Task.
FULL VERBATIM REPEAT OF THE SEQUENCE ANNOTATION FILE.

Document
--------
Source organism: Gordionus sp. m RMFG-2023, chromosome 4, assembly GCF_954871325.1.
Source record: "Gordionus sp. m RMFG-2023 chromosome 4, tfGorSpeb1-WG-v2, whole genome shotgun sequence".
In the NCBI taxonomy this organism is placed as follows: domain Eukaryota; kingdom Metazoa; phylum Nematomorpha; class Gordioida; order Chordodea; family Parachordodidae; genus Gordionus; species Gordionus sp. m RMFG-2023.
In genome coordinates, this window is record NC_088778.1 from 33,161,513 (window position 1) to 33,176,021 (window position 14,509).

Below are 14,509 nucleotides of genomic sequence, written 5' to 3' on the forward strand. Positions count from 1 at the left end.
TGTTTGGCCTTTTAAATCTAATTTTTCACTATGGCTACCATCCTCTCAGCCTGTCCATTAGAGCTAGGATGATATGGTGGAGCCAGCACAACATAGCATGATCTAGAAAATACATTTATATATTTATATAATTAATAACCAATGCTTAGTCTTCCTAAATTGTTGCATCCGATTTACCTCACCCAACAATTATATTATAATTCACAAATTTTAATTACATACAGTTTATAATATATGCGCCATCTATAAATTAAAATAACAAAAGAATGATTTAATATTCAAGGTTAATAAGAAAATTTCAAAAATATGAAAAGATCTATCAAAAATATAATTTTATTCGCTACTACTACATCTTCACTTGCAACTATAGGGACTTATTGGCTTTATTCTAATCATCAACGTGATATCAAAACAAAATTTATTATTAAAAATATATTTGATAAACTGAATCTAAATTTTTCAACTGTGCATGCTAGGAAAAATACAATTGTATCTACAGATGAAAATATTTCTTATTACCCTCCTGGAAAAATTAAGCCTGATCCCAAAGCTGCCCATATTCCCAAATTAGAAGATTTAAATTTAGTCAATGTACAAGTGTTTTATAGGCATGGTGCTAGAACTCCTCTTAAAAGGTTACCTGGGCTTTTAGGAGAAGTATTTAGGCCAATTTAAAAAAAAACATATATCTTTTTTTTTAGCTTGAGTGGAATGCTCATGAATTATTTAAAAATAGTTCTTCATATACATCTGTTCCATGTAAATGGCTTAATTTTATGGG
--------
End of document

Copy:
Source organism: Gordionus sp. m RMFG-2023, chromosome 4, assembly GCF_954871325.1.
Source record: "Gordionus sp. m RMFG-2023 chromosome 4, tfGorSpeb1-WG-v2, whole genome shotgun sequence".
In the NCBI taxonomy this organism is placed as follows: domain Eukaryota; kingdom Metazoa; phylum Nematomorpha; class Gordioida; order Chordodea; family Parachordodidae; genus Gordionus; species Gordionus sp. m RMFG-2023.
In genome coordinates, this window is record NC_088778.1 from 33,161,513 (window position 1) to 33,176,021 (window position 14,509).

Below are 14,509 nucleotides of genomic sequence, written 5' to 3' on the forward strand. Positions count from 1 at the left end.
TGTTTGGCCTTTTAAATCTAATTTTTCACTATGGCTACCATCCTCTCAGCCTGTCCATTAGAGCTAGGATGATATGGTGGAGCCAGCACAACATAGCATGATCTAGAAAATACATTTATATATTTATATAATTAATAACCAATGCTTAGTCTTCCTAAATTGTTGCATCCGATTTACCTCACCCAACAATTATATTATAATTCACAAATTTTAATTACATACAGTTTATAATATATGCGCCATCTATAAATTAAAATAACAAAAGAATGATTTAATATTCAAGGTTAATAAGAAAATTTCAAAAATATGAAAAGATCTATCAAAAATATAATTTTATTCGCTACTACTACATCTTCACTTGCAACTATAGGGACTTATTGGCTTTATTCTAATCATCAACGTGATATCAAAACAAAATTTATTATTAAAAATATATTTGATAAACTGAATCTAAATTTTTCAACTGTGCATGCTAGGAAAAATACAATTGTATCTACAGATGAAAATATTTCTTATTACCCTCCTGGAAAAATTAAGCCTGATCCCAAAGCTGCCCATATTCCCAAATTAGAAGATTTAAATTTAGTCAATGTACAAGTGTTTTATAGGCATGGTGCTAGAACTCCTCTTAAAAGGTTACCTGGGCTTTTAGGAGAAGTATTTAGGCCAATTTAAAAAAAAACATATATCTTTTTTTTTAGCTTGAGTGGAATGCTCATGAATTATTTAAAAATAGTTCTTCATATACATCTGTTCCATGTAAATGGCTTAATTTTATGGG